Pollen Vortex To Blame For Rise In Allergies
CBS Miami (con't)
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MIAMI (CBSMiami) – South Floridians may have snickered poolside during last winter’s polar vortex—but no one seems to be gloating now.
As it turns out, the polar vortex has spawned pollen vortex and, as CBS4’s Brian Andrews explains, even people who have never had allergies are suffering now.
It seems there are not enough ‘bless yous’ to keep up with the spike in allergy sufferers this year, many of whom are experiencing allergy symptoms for the very first time.
“Never had allergies. Not once growing up, just now recently,” said Adrian Blanco, a first time allergy sufferers.
Blanco’s job as a construction project manager means that he is constantly outside—which wasn’t an issue until spring sprung.
“I would wake up very congested in the mornings. I was waking up with my eyes puffy and watery and I’d have sneezing attacks which I’d never had before,” said 35-year-old Blanco.
Desperate for answers, Blanco is being skin tested for allergies at the office of Dr. Kathryn Eisermann-Rogers.
“It’s going to be a long, hard season for most allergic people,” said allergist Dr. Eisermann-Rogers.
What the allergist is referring to is how the winter’s polar vortex whipped and whirled its way into a tidal wave of pent up pollen—also known as the pollen vortex.
“It’s crazy. I washed my car the other day and the next day it had a coating of pollen. I mean I’ve never seen it so bad—ever!” said Blanco.
Because of the exceptionally harsh winter created by the polar vortex, snow and ice stayed on the ground until April and the onset of spring was delayed. Trees didn’t pollenate gradually, but instead exploded all at once, just as the grass allergy season was beginning. And now, the already brutal-for-some spring allergy season may extend well into summer this year.
“I’m seeing little kids that are three, four, five years of age coming in with their eyes burning and watering and tearing and shutting down and the nose sneezing. We never saw that 10-years-ago,” said Dr. Eisermann-Rogers.
Even the allergist’s daughter is not immune from the pollen vortex.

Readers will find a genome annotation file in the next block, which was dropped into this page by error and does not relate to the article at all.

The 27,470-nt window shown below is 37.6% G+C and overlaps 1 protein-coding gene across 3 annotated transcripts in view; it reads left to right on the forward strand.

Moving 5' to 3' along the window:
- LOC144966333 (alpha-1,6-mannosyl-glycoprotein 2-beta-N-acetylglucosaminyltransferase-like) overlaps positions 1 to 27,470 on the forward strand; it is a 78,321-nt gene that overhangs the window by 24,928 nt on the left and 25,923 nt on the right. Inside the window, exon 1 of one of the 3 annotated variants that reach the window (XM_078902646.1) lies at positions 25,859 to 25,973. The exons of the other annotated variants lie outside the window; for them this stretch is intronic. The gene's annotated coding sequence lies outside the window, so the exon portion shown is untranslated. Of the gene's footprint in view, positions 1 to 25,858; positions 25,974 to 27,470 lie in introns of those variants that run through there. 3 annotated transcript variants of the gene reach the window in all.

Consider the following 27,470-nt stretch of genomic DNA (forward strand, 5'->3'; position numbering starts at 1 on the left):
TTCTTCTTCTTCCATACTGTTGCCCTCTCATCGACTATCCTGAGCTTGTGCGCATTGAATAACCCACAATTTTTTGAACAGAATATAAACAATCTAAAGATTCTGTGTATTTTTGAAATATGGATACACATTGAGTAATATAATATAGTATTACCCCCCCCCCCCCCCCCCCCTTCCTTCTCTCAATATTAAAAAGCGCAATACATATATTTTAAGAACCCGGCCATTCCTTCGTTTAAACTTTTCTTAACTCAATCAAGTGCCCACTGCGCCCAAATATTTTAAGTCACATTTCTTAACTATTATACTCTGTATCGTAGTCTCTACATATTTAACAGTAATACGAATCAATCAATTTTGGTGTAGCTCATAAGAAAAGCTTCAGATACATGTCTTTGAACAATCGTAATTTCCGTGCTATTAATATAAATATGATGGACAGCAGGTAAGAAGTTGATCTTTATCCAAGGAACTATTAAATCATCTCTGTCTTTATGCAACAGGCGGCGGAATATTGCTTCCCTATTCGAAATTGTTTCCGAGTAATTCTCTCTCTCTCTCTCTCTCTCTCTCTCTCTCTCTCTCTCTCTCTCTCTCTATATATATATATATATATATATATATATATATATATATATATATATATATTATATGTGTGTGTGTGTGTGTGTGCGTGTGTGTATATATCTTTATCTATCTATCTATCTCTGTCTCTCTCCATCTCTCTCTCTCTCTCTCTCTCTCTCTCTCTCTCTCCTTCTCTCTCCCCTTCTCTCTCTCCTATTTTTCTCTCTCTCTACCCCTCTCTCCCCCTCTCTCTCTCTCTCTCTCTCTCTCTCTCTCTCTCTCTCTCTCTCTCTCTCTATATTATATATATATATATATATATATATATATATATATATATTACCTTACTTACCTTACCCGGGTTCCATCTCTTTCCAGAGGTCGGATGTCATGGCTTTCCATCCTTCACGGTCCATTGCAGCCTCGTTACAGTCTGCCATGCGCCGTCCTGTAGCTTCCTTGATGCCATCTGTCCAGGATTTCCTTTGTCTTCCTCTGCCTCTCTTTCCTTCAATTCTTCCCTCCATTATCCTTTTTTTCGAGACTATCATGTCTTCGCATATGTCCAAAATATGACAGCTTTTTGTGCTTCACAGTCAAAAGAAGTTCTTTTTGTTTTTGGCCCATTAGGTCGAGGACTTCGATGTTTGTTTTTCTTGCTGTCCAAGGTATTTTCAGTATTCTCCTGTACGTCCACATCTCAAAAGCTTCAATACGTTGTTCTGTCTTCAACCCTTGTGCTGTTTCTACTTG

“You know I’ll wake up in the morning absolutely miserable. I’ll have itchy, watery eyes, my throat will be itchy, my nose, I start sneezing and to be honest I’m just really lethargic in the morning,” said Natalie Eisermann-Rogers, “Just feeling lousy overall.”
Natalie, a college student, had been allergy-free most of her life but after she underwent a skin test, even her mother, the allergist, was slack jawed.
“Low and behold this girl now has severe pollen allergies! Never had that before. You name it, grass pollen, oak tree, ragweed—she got it!” said Dr. Eisermann-Rogers.
Soon Dr. Eisermann-Rogers will start her daughter on allergy shots.
Meanwhile, Adrian Blanco has tested negative for allergies in both his skin test intradermal injection tests and is waiting for a diagnosis.
If you are suddenly experiencing allergy symptoms, there are some things allergists say you can do:
• first see a doctor and find out what you are allergic to
• over-the-counter medications are simply bandaids.
• avoid outdoor activities in the morning when the pollen count is high
• shower and wash your hair before going to bed to avoid contaminating bed sheets with pollen
Blanco, after waiting, received his results and was diagnosed with something called vasomotor rhinitis, which means he is not allergic to anything in particular, but his allergist told him that the increase in the outdoor pollen this summer is contributing to his symptoms.
Blanco was prescribed Nasonex which is used to treat seasonal outdoor allergies and was told to flush out his sinuses to minimize the effects from the pollen vortex.
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